Explain the meaning of the following line from Romeo and Juliet: "Then I'll be brief. O happy dagger, / This is thy sheath. There rust and let me die."

Juliet desires to commit suicide and is fortunate to find Romeo's weapon, which is why she personifies the dagger as being happy. Juliet also metaphorically compares her body to a sheath, which is where she will thrust the dagger. Inside her body and covered with blood, the dagger will rust and kill her.

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These are Juliet's last words. She had hoped to be able to poison herself by kissing Romeo , but now she hears a noise and realizes that, if she does not kill herself immediately, she will be captured. There is bitter wordplay in the phrase "I'll be brief." Normally,...

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These are Juliet's last words. She had hoped to be able to poison herself by kissing Romeo, but now she hears a noise and realizes that, if she does not kill herself immediately, she will be captured. There is bitter wordplay in the phrase "I'll be brief." Normally, when people say this, they mean that they will speak briefly, but Juliet literally means that her existence on earth will now be as brief as possible.

Although it is more difficult than poisoning herself, requiring more strength and resolution, Juliet sees that the quickest way to die is to stab herself with Romeo's dagger. Even the great heroes of antiquity who committed suicide fell on their swords or, like Brutus in Julius Caesar, had someone hold out a sword for them to run into. Juliet, therefore, has to show steely determination. She calls the dagger "happy," which means "lucky." This is hypallage, a transferred epithet, since she means that she is lucky to have found the dagger.

Juliet then describes herself as the dagger's sheath, the most appropriate place for the dagger to rest. It will never be used again, as it will rust in her body after it has killed her. Juliet personifies the dagger by addressing it directly, but the final "let me die" is as much a prayer to God or the universe at large for the end of her suffering as it is an apostrophe to the dagger.

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In act 5, scene 3, Juliet wakes up from her artificial slumber and is astonished to discover that Romeo is deceased. Despite Friar Laurence's pleas to escape the cemetery, Juliet refuses to leave and is determined to die beside Romeo's body. Once Friar Laurence leaves, Juliet laments that there is no more poison left to drink and proceeds to kiss Romeo's lips. Juliet then hears Paris and the watchmen rapidly approaching and decides to act quickly. Juliet spots Romeo's dagger and proceeds to say,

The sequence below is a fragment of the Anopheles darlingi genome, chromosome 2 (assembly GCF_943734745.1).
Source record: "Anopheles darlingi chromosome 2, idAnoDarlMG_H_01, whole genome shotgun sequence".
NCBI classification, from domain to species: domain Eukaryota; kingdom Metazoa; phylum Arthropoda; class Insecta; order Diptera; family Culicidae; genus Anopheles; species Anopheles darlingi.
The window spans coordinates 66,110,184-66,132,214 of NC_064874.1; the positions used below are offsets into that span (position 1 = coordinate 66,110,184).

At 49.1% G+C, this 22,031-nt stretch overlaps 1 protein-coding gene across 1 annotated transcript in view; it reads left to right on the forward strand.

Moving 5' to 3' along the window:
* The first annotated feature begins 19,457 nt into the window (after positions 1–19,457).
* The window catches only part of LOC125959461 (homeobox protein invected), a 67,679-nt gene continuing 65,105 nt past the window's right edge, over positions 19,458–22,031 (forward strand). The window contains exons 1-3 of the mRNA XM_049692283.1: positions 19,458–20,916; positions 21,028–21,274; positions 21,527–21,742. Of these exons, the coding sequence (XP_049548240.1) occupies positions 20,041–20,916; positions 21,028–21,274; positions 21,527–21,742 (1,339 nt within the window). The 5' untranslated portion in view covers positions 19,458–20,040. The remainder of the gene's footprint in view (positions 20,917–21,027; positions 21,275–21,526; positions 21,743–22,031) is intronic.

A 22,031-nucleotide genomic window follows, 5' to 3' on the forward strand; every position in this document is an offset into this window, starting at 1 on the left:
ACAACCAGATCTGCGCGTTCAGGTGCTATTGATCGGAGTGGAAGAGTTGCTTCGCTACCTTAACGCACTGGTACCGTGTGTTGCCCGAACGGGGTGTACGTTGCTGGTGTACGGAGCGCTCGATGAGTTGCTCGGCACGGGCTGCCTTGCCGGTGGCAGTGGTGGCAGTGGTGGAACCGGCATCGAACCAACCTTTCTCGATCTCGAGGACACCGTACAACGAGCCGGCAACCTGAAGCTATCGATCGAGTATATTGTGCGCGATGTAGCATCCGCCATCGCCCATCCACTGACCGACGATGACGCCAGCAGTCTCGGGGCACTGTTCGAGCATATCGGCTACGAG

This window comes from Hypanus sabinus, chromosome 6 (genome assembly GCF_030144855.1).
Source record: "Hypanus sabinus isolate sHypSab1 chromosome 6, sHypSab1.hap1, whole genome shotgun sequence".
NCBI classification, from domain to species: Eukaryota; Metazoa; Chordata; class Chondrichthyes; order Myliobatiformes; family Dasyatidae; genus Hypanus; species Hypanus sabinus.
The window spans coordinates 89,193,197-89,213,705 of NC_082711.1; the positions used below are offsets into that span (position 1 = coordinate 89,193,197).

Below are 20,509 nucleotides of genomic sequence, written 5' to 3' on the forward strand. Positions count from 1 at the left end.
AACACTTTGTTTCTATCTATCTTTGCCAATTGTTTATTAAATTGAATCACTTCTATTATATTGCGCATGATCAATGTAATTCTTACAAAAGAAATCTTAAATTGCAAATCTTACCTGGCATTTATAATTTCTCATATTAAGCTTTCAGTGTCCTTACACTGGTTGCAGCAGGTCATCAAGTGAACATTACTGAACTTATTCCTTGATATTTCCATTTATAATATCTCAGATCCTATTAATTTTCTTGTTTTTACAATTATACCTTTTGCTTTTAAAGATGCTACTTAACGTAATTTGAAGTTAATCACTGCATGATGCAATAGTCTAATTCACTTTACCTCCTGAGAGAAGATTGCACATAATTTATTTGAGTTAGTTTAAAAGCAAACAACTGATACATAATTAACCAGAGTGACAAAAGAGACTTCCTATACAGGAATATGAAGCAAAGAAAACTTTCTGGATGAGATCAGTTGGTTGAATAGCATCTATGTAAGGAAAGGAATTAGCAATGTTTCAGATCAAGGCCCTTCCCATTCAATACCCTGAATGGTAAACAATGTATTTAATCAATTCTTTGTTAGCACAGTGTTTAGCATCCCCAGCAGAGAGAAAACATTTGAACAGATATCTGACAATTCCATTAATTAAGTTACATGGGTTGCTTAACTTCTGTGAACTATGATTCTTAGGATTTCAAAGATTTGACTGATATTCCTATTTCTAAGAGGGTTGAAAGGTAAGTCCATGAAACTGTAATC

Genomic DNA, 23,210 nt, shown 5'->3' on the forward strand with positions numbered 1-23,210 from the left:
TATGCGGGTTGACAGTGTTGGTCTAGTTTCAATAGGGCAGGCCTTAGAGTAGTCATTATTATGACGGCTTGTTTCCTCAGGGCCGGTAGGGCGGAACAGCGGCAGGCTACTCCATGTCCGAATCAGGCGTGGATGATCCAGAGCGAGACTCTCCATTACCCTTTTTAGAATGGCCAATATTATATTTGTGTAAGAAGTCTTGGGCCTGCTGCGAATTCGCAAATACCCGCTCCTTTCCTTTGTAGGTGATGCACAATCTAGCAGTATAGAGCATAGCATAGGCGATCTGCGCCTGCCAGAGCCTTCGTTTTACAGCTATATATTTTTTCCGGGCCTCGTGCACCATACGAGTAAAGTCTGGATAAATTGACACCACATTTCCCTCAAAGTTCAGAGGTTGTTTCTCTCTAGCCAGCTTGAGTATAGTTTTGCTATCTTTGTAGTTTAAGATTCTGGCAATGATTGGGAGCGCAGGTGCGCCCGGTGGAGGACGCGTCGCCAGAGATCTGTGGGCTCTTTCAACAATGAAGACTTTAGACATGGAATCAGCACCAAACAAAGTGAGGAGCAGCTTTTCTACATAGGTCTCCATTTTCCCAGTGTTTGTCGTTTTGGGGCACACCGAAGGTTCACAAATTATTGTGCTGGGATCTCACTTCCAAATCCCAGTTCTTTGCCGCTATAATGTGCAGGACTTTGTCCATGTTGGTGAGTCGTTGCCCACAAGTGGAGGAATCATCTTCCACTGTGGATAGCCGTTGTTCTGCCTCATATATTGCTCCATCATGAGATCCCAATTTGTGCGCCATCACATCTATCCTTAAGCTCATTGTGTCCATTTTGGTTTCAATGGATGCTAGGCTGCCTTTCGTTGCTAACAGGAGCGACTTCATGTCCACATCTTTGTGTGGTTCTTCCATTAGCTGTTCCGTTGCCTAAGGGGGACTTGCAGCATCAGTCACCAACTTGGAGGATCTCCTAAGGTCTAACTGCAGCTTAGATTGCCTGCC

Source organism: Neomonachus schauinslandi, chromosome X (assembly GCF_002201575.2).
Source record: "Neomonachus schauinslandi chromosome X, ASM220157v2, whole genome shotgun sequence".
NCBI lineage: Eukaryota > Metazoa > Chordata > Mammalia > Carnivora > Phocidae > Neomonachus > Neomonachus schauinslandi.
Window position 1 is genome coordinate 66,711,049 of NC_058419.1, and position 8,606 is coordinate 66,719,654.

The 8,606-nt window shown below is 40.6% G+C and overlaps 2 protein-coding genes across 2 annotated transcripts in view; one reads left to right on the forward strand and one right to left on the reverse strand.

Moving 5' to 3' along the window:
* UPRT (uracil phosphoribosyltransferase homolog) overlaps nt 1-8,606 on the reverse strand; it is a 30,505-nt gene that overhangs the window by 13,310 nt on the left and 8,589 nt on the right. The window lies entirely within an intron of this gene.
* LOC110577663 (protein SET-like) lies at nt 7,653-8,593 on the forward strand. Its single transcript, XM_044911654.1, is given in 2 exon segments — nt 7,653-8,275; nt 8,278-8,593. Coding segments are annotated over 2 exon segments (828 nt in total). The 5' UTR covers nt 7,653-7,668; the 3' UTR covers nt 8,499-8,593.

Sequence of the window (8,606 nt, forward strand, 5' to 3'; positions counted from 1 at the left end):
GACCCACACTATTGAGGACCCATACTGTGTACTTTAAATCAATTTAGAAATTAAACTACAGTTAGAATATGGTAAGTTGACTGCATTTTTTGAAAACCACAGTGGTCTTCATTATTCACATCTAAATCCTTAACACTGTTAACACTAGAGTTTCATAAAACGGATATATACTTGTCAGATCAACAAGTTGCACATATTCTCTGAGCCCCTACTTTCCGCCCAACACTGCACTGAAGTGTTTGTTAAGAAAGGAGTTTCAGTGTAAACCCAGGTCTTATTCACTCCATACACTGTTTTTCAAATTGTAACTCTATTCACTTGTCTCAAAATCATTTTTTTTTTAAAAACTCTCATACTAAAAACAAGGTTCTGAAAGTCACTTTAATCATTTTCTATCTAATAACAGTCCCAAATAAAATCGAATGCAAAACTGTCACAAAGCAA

JULIET. Then I'll be briefO happy dagger! [Snatching Romeo's Dagger]
This is thy sheath; [stabs herself] there rust, and let me die
[falls on Romeo's Body, and dies.] (Shakespeare, 5.3.169-170).

Juliet personifies the dagger as being happy because the weapon will help her commit suicide. At this point in the play, Juliet desires to die beside her lover and discovering Romeo's dagger will help her accomplish that goal. Essentially, Juliet is pleased to find the sharp dagger because she knows that she can use the weapon to commit suicide, which will finally bring her peace and comfort. Juliet then metaphorically compares her body to a sheath, which is a covering for a blade or knife. By referring to her body as a sheath, Juliet is suggesting that her flesh will be the dagger's final resting place. Juliet also acknowledges that her blood will also cause the dagger to rust once she stabs herself. Juliet then takes Romeo's dagger and commits suicide by stabbing herself before the watchmen arrive.

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The line is from act 5, scene 3. After waking from her drug-induced slumbers, Juliet has just discovered the dead body of her beloved Romeo. As one can imagine, Juliet is utterly devastated by this appalling tragedy. The only way she can now be with Romeo is in death. There's nothing for it, then; she's going to have to kill herself.

Juliet can hear the sound of a watchman and Paris's page fast approaching, so she knows she doesn't have much time to lose. That's what she means by "Then I'll be brief." As for "O happy dagger," this refers to what is for Juliet the fortunate discovery of Romeo's knife, which she will use to kill herself. "This is thy sheath. There rust and let me die" means that Juliet intends for her body to be the dagger's sheath, the place where it will finally rest. That she wants it to rust inside her indicates the finality of her last act on Earth. She is determined that the dagger will never be unsheathed again; it will rust inside her belly.

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A dagger or sword or any metal weapon, if not maintained, will rust.  In Shakespeare's day, sheaths were leather, and if the metal weapon was left inside unused or unmaintained long enough, the acids from the leather would corrode, or "rust" it. Similarly, if blood was allowed to remain on the metal after stabbing, and not wiped off, that would etch or "rust" the metal, leaving hemoglobin stains. Shakespeare employs a brilliant image in implying that the dagger will never be removed from its sheath, or Juliet's bosom, and therefore will rust; the word also suggesting the eternal decay as is previously mentioned.

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It means she's going to kill herself. Juliet's chest becomes the dagger's sheath (place you store your cutlery). "There rust and let me die" refers to the eternity of rotting death they will spend together. She calls it happy dagger somewhat ironically, since it's giving her what she wants, but it is still killing her.

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